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WOW!!! Very moving and emotional.

Posted by on Aug. 4, 2017 at 12:09 PM
  • 15 Replies
7 moms liked this


by on Aug. 4, 2017 at 12:09 PM
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Replies (1-10):
meriana
by Platinum Member on Aug. 4, 2017 at 12:25 PM
1 mom liked this

What a neat memorial. A small bit of a families history that began in oppression and whose descendant has had a huge impact on the entire country.

Debmomto2teens
by Platinum Member on Aug. 4, 2017 at 12:37 PM
1 mom liked this

That gave me chills.  

iwashere
by on Aug. 4, 2017 at 12:41 PM
1 mom liked this

That was awesome. Thank you for sharing.

M4LG5
by Bronze Member on Aug. 4, 2017 at 12:41 PM
1 mom liked this

Right??  This literally took my breath away. 

Quoting Debmomto2teens:

That gave me chills.  


LGAll65215
by on Aug. 4, 2017 at 12:42 PM
1 mom liked this
That's awesome and inspiring!
Thanks for posting!
hotspice58
by Bronze Member on Aug. 4, 2017 at 12:50 PM
1 mom liked this

Very moving!

motherslove82
by Gold Member on Aug. 4, 2017 at 12:53 PM
1 mom liked this
That's really interesting.
free1
by ~FreeSpirit~ on Aug. 4, 2017 at 1:43 PM
1 mom liked this

Interesting history. Thanks for posting.

free1
by ~FreeSpirit~ on Aug. 4, 2017 at 2:00 PM

I found some more info on the website.


From Slavery to the Whitehouse






Kingston...
A Crossroads of History

​​The city of Kingston, located in northwest Georgia, has long served as a crossroads of history. Settlement by indigenous peoples dates back for perhaps two thousand years to the Woodland Period. By the early nineteenth century, Cherokee had settled in the area and, in addition to farming, had begun mining saltpeter, an ingredient used in gunpowder, from a nearby cave. Following the 1832 land lottery and the forcible removal of the Cherokee, white settlers moved in, bringing with them a population of enslaved African Americans. The settlement thrived as a stagecoach stop before the arrival of the Western & Atlantic Railroad in the 1840s. The city of Kingston, named after a railroad financier, was established in 1850.


By the time of the Civil War, Kingston was a small hub fueled by cotton production and tourism. The town was an important medical and supply center because of its easy access to railroad lines. The Great Locomotive Chase came through Kingston, as did General William Tecumseh Sherman on his infamous March to the Sea. The city emerged from the war as an important supply distribution site. The railroad kept Kingston afloat during the waning years of the nineteenth century. The town was bypassed, however, as automobiles replaced trains in the early twentieth century. Rich in history, Kingston is today poised for rediscovery.


Prior to settling in Kingston, GA, where Melvinia Shields spent the remainder of her days, she lived just south of Atlanta in Rex.  There a monument also honors the inspiring five-generation journey of First Lady Michelle Obama's ancestry from slavery to the White House. Born into slavery in 1844, Melvinia Shields was relocated at the age of 6 from South Carolina to a farm in the area presently known as Rex, Clayton County, Georgia. A story that surpasses the boundaries of race and culture, the Melvinia Shields Monument is a place that invites all people to discover how the heritage and diversity of the African American experience has shaped America's modern history. Learn more about Rex.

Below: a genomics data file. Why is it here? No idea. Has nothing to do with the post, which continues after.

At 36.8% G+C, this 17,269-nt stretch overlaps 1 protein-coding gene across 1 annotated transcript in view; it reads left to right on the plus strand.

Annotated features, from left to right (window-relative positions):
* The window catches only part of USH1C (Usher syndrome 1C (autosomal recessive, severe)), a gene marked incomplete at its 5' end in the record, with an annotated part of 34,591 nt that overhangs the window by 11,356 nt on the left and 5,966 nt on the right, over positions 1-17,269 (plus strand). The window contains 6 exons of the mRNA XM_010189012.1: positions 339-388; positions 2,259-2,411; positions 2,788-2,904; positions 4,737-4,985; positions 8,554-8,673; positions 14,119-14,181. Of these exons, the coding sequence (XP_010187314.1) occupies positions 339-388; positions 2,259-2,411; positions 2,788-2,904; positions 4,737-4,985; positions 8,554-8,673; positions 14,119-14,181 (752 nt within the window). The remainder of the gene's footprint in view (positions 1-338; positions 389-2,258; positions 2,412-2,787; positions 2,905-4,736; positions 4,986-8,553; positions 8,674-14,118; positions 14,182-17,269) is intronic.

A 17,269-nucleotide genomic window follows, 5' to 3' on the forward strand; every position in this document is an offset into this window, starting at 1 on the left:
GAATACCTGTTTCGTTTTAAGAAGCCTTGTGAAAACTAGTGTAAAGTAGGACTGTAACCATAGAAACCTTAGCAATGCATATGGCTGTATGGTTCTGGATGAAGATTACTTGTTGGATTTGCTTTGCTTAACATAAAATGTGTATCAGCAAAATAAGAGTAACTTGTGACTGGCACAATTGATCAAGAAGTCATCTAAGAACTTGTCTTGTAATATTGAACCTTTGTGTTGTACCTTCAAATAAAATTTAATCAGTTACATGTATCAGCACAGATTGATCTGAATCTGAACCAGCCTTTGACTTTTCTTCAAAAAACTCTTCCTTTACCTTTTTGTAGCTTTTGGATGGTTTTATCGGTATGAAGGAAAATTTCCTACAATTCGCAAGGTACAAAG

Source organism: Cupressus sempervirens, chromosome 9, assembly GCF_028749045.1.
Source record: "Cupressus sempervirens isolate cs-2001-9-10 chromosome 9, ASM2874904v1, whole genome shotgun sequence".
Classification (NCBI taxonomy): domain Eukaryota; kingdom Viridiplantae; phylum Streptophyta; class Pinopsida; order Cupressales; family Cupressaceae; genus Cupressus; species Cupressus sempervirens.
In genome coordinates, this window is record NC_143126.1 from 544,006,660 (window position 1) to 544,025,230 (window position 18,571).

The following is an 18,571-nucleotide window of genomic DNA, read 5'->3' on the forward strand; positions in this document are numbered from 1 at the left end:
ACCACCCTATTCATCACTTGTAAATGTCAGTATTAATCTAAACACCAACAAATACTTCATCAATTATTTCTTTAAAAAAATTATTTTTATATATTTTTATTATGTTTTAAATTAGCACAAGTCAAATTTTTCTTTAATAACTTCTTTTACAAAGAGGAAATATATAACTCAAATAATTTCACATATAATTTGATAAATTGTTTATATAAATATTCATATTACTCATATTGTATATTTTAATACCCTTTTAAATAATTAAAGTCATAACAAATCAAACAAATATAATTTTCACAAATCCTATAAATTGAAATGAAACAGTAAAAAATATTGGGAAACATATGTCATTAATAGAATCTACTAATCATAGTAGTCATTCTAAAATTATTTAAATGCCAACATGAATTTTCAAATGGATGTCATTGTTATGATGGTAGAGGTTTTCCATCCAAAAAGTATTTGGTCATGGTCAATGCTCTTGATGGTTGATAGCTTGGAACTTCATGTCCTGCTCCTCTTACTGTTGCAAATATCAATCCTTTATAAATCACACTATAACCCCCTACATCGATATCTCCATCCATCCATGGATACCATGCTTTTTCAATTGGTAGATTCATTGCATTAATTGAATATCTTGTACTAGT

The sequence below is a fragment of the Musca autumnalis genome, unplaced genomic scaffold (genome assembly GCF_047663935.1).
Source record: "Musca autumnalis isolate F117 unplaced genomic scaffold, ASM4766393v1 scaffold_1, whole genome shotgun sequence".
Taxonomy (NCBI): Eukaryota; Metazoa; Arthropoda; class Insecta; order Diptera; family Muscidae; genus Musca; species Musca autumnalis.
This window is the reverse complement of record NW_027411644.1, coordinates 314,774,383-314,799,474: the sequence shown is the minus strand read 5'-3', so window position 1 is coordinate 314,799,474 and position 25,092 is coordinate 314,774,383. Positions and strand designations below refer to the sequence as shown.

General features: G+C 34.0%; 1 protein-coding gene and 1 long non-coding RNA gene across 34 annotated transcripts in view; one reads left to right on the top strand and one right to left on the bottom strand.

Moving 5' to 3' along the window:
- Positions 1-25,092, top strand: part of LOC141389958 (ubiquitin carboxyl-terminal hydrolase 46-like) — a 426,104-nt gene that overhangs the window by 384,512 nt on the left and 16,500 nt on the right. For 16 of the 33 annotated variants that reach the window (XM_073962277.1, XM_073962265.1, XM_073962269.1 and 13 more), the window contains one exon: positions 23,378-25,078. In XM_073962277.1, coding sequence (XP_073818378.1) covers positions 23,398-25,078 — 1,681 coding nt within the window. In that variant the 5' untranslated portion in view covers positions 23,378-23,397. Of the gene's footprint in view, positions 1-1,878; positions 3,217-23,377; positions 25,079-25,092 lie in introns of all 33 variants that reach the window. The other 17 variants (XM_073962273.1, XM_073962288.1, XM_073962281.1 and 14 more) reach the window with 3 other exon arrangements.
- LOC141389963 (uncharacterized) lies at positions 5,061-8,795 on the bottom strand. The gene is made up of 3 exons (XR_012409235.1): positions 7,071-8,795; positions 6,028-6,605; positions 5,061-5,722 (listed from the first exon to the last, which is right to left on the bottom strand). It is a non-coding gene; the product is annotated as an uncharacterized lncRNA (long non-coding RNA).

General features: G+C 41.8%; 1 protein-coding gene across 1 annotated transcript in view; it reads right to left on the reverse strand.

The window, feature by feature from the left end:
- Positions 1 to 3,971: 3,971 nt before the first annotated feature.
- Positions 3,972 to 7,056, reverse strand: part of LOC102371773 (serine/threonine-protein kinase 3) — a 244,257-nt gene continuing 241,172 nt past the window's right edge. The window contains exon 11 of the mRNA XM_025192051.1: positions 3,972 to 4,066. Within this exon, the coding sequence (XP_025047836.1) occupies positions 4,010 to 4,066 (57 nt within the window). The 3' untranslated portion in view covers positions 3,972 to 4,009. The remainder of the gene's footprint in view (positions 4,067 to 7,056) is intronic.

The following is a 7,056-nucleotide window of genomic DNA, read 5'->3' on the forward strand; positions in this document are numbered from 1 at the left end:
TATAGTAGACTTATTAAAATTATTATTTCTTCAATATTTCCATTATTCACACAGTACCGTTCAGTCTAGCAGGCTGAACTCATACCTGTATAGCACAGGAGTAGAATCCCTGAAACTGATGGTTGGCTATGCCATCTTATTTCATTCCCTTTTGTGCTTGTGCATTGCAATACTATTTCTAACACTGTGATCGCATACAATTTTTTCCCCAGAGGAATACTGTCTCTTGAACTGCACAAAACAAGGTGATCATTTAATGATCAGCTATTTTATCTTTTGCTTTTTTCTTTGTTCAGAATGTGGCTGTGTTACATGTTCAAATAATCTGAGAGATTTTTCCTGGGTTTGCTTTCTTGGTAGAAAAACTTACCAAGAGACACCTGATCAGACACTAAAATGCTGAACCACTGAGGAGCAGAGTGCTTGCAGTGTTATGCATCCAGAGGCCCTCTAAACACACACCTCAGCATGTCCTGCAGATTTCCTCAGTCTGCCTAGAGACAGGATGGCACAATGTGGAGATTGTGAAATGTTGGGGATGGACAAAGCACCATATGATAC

Rex Monument

The Story

Among the city's residents in the late 1800's was Melvinia Shields.  Born into slavery in South Carolina in 1844, Melvinia was bequeather to Henry Shields, who lived in Clayton County, GA, in 1850.  Ten years later she gave birth to a son, Dolphus Shields, who was fathered by Henry's son, Charles.  Melvinia eventually moved to Kingston where she became part of a vibrant African-American community.  Melvinia died in 1938, and is buried in the cemetery at Queens Chapel Methodist Church.

During the more than four decades that she lived in Kingston, Melvinia worked as a midwife, a job that made her a pillar of the black community. Melvinia aided in the birth of countless children as well as caring for her grandchildren and other relatives. Her son Dolphus moved to Birmingham, where he started a family and became a successful businessman. Eventually his descendants settled in Chicago, where his great-great-granddaughter, Michelle Robinson, was born. Michelle later married Barack Obama, who in 2008 was elected president of the United States.


Click here for detailed story and family tree.

Members of the Shields family in Clayton County. Third from the right (standing) is Charles Shields, the likely father of Melvinia’s children.

VooDooB
by The Corruptor on Aug. 4, 2017 at 2:01 PM

Ah yes. The Melvinia Shields Monument.

Welll, since it mentions slavery it should probably be torn down, right?


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